Seinfeld and Tinder? Swipe Right on This Match | Popculturology

Jerry, 36

As a recently-single man in my mid-20s, I have started using Tinder. I downloaded the app, with its little flame icon, out of curiosity. I was not trying to meet anyone, but after hearing stories — both successes and stupendous, hilarious failures — about the people being met, I felt it was time to get in on some of the action for myself. Around the same time, I also started re-watching Seinfeld on Hulu. Episode-by-episode and swipe-by-swipe, connections were being made between the classic series and my experiences. While I started this journey into left and right swipes out of hesitant curiosity, these past two weeks have changed my attitude. Tinder’s role in my life has changed. I want a perfect Tinder encounter the way a shorter, stockier, balder man wants to use a perfect comeback line. I am obsessed.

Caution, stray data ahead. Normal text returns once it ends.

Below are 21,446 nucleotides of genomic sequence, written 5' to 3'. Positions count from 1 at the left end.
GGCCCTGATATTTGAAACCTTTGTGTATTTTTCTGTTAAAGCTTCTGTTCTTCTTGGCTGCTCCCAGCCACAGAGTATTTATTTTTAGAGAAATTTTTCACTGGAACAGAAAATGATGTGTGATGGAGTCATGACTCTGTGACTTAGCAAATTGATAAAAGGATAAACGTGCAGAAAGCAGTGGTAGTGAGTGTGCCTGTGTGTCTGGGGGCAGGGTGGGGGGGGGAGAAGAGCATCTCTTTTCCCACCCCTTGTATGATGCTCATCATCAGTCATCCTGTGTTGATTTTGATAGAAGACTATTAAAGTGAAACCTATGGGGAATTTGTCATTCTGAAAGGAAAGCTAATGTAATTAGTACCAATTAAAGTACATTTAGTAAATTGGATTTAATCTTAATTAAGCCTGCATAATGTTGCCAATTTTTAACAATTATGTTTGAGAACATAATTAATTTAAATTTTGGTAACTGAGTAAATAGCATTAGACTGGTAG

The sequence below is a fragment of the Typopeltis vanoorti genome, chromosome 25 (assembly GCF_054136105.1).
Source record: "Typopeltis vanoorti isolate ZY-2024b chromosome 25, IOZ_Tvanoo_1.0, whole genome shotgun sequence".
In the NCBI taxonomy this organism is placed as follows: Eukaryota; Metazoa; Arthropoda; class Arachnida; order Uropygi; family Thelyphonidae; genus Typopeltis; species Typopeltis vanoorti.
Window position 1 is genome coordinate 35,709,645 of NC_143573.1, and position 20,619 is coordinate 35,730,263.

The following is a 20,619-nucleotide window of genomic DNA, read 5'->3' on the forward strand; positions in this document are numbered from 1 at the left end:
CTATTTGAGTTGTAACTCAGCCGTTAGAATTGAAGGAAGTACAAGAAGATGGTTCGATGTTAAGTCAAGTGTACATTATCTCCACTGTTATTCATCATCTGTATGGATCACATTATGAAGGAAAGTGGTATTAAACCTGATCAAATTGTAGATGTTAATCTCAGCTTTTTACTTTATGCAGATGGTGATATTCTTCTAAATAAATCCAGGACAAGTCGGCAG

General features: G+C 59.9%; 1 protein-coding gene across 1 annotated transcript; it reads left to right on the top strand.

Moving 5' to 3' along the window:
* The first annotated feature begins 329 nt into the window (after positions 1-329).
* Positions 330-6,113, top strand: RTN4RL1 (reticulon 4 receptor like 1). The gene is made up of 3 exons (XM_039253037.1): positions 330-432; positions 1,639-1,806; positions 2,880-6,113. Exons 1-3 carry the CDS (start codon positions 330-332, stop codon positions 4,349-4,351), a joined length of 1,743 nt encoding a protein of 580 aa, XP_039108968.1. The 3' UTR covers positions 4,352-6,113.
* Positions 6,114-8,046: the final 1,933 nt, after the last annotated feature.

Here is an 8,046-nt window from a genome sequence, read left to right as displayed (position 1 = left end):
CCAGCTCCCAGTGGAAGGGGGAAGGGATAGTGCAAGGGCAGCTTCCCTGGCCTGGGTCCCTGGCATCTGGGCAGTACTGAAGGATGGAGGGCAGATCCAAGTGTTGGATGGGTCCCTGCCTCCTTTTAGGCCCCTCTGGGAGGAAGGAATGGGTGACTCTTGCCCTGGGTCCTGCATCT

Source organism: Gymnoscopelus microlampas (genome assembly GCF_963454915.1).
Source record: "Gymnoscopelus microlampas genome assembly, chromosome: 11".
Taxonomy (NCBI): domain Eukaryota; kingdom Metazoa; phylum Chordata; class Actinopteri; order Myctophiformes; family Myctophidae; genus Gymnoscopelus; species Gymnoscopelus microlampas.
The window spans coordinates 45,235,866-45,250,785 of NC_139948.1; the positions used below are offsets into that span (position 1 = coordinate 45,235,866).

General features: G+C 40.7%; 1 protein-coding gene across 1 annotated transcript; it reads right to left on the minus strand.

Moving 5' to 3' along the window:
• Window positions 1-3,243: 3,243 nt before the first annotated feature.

On Seinfeld, Jerry is known for breaking up with women and rejecting non-romantic acquaintances for petty, minute reasons. There is perhaps no better way to describe how Tinder works. Whereas Jerry ended relationships because women liked Dockers commercials, having “man hands” and being a “low talker,” I have rejected women — likely perfectly nice women — because they seem too invested in sports, misspell words (or use only emoji) in their profile and use low-resolution photos. In my case, I swipe left (that’s the bad direction) on about 70 percent of women based solely on the very limited profiles they provide. If I were meeting these people in the wild, Jerry’s claim that 95 percent of the population is undateable would likely prove correct.